The home sound system maker wants to harvest audio settings, error data, and other account data before the launch of its smart speaker integration in the near future.
A spokesperson for the home sound system maker told ZDNet that, "if a customer chooses not to acknowledge the privacy statement, the customer will not be able to update the software on their Sonos system, and over time the functionality of the product will decrease. The customer can choose to acknowledge the policy, or can accept that over time their product may cease to function".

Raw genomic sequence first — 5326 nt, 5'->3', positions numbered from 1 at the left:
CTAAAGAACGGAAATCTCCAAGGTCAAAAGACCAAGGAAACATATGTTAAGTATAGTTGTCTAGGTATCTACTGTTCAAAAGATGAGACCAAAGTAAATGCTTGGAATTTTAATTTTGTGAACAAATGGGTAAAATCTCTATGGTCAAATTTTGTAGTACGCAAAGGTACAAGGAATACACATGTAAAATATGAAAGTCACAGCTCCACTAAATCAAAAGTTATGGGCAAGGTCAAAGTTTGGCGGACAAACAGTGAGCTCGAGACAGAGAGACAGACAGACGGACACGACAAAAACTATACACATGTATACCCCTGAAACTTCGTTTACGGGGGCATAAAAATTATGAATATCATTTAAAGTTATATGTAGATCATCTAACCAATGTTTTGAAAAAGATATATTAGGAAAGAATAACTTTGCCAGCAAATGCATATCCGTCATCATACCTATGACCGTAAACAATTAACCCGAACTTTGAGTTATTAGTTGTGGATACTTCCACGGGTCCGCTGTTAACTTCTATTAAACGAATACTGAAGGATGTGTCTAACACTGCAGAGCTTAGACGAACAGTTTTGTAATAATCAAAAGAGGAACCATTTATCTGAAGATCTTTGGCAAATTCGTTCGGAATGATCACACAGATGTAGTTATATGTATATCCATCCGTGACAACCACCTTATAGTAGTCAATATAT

But users will not be able to switch off data that the company considers necessary for each Sonos device to perform its basic functions.
That "functional data" includes email addresses, IP addresses, and account login information - as well as device data, information about Wi-Fi antennas and other hardware information, room names, and error data.
Lee Tien, a senior staff attorney at the Electronic Frontier Foundation, said it was a "growing" problem among the consumer electronics space.
"[Device] makers obviously can do a lot about the problem," said Tien. "They can design their systems to separate more data collection side from product feature. Obviously some features don't work without data but even so, you can often choose to store data locally and not transmit it to some mothership somewhere."